Table 1: Genome reporting standards for SAGs and MAGs

Our standards feature mandatory requirements, but are flexible enough to accommodate changes over time. For example, as sequence read lengths increase, new methods for assembly and metagenomic binning will likely be devised, and, consequently, sequence databases will need to be updated with metadata that include different sequencing platforms and analysis pipelines. Additionally, as completely new phylogenetic clades are discovered by sequencing, conserved marker gene sets that are used to estimate genome completeness will need to be updated to place new data in the appropriate context.

Minimum information about SAGs and MAGs

SAGs are produced by isolating individual cells, amplifying the genome of each cell using whole genome amplification (WGA), and then sequencing the amplified DNA6, 20. MAGs, on the other hand, are produced using computational binning tools that group assembled contigs into genomes from Gbp-level metagenomic data sets21, 22, 23, 24 (Fig. 2 and Supplementary Table 1). Both SAGs and MAGs are often highly fragmented and are sometimes contaminated with non-target sequence. Owing to these challenges, we propose that SAGs and MAGs need to have some shared metadata (Supplementary Table 1). Our standards extend the MIxS checklists by including additional criteria to assess SAG and MAG quality, which will soon become core standards required for submission to suitable databases such as those found at the National Center for Biotechnology Information (NCBI) and the European Molecular Biology Laboratory-European Bioinformatics Institute (EMBL-EBI; Hinxton, UK), the DNA Database of Japan (DDBJ) and GOLD.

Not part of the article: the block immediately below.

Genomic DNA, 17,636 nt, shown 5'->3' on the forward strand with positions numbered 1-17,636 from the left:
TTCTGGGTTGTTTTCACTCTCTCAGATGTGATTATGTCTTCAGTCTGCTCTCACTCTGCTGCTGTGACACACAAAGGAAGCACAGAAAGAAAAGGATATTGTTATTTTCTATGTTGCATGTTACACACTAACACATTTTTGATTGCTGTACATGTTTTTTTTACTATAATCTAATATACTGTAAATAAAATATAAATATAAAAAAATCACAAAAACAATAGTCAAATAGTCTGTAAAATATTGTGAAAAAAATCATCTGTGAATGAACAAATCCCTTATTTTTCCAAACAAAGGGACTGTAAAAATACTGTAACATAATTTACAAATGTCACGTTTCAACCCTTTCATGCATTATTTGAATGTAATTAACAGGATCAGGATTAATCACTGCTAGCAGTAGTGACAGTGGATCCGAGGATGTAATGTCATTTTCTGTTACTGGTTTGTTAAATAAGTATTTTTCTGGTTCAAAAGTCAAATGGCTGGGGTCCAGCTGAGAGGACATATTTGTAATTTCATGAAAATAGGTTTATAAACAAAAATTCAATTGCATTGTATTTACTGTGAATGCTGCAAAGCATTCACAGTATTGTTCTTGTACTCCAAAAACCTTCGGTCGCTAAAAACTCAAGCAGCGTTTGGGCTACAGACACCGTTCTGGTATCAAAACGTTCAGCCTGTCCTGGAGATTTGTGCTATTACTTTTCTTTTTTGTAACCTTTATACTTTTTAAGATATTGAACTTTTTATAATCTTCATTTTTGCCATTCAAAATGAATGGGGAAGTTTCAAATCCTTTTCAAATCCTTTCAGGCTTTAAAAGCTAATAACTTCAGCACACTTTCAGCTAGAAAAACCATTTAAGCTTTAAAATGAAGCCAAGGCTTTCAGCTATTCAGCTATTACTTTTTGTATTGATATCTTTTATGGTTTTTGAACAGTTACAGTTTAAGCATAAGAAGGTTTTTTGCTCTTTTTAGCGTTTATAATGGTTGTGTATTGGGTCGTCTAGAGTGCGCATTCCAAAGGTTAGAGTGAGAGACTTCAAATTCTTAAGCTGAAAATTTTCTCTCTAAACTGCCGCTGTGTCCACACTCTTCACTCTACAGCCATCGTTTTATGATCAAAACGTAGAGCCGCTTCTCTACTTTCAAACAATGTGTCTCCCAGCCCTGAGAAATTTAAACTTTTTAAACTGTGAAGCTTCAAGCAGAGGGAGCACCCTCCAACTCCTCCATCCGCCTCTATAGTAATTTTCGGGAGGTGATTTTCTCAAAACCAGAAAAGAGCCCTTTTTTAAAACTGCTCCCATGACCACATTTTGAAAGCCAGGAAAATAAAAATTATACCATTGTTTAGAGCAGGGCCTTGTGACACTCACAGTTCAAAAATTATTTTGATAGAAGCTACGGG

Figure 2: Generation of SAGs and MAGs.
Generation of SAGs and MAGs.

Flow diagram outlining the typical pipeline for the production of both SAGs and MAGs.